To send files to and from our server, we’ll use the scp command.

Note: You always run scp from your local machine. Always. Always. Don’t ever run it on your server, it won’t do anything!

Intro to scp

scp stands for secure copy, and is based off of the cp (copy) command. To understand scp, it might help to get a grip on cp.

Copy works like this, to reproduce a file called file.txt as file_copied.txt

cp file.txt file_copied.txt

or like this, to copy a file from Downloads to the Desktop.

cp ~/Downloads/file.txt ~/Desktop/file_copied.txt

All scp does is add in *where the computer is. The following command copies a file from Downloads the the Desktop, **except the first file is located on another machine.

cp root@ ~/Desktop/file_copied.txt

When we use scp we also pass -i and the location of our key.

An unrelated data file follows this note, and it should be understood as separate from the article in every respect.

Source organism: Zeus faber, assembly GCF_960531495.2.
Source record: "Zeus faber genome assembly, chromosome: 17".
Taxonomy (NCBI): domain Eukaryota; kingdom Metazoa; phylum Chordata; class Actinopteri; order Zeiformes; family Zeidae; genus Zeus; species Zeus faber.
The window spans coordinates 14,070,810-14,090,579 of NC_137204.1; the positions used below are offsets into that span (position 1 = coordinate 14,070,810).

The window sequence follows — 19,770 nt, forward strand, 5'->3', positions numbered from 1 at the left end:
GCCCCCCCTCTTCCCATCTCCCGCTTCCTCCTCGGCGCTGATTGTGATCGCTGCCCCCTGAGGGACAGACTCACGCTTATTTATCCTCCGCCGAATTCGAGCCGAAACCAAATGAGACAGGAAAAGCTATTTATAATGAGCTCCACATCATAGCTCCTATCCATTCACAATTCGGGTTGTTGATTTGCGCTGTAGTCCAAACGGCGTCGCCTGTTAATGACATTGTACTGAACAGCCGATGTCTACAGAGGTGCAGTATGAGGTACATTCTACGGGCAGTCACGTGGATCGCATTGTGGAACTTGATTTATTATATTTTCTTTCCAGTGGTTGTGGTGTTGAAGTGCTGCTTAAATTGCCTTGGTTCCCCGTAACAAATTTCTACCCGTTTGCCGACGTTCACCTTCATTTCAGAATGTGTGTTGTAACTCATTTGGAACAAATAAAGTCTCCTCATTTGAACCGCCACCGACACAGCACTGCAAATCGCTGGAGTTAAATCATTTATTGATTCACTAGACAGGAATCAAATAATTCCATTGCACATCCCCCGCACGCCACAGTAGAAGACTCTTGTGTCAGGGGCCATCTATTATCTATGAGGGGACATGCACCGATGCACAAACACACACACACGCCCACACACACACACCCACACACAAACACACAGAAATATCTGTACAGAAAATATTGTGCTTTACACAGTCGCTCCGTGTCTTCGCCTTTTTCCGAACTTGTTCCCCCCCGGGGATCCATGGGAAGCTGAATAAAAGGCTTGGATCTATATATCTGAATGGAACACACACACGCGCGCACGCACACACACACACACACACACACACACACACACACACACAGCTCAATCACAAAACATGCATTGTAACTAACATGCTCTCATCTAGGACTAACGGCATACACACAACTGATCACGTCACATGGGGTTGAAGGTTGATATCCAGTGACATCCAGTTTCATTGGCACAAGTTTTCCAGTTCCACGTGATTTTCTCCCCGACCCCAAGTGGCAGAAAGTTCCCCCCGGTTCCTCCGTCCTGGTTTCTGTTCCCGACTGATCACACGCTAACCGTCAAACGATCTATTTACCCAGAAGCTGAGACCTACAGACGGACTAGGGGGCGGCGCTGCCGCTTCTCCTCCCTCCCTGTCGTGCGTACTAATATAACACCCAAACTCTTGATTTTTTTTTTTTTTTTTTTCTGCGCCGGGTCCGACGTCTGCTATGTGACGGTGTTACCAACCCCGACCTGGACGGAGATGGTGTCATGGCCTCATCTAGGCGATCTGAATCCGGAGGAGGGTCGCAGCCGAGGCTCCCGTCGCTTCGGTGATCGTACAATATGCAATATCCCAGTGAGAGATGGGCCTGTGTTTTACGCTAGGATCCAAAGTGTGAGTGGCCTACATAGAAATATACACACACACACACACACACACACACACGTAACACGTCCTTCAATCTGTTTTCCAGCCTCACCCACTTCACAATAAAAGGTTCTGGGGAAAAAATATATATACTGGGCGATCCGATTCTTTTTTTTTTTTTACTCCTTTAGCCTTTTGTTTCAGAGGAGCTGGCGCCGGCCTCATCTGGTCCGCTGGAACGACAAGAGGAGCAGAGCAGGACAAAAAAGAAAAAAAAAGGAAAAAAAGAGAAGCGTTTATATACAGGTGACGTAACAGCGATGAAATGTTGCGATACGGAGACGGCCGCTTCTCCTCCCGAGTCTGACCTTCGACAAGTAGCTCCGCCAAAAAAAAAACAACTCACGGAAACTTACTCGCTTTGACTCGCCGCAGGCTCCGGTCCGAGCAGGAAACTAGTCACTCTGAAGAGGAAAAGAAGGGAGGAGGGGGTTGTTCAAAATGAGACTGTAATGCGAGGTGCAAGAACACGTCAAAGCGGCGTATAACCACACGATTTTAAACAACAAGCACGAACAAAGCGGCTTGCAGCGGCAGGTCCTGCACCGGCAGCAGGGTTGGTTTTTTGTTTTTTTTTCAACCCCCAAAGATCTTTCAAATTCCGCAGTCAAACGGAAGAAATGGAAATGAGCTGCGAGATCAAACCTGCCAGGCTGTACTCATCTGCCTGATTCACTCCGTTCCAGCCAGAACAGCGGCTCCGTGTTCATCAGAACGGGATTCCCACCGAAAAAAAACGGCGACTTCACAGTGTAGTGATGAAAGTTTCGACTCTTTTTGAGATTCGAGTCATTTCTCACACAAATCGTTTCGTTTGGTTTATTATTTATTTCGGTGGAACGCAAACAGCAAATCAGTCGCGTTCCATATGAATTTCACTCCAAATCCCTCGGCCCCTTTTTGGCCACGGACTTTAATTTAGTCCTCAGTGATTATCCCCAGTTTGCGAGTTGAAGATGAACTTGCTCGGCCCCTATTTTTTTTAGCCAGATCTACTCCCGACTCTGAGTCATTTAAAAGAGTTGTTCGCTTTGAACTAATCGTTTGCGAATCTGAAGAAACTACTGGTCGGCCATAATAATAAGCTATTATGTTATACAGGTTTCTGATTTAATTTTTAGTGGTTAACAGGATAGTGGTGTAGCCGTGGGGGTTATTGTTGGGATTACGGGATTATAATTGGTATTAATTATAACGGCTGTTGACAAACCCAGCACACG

Sending a file to our server

From your local machine, run this command to copy localfile.txt from your machine to the remote machine.

scp -i our_private_key localfile.txt root@YOUR_IP:~/

Taking files from the server

From your local machine, run this command to copy remotefile.txt from the remote machine to your machine.

scp -i our_private_key root@YOUR_IP:~/remotefile.txt ~/

Taking MULTIPLE files from the server

A lot of the time you’re saving a million and one files on the server - nyt001.txt, nyt002.txt, nyt003.txt, nyt010.txt, etc. You can use the wildcard * just the same as if you were using a normal command-line tool.

scp -i our_private_key root@YOUR_IP:~/nyt*.txt .

This will take every file that starts with nyt and ends with .txt from our home directory on the server, and copy them to our current directory on our local machine - that’s the ..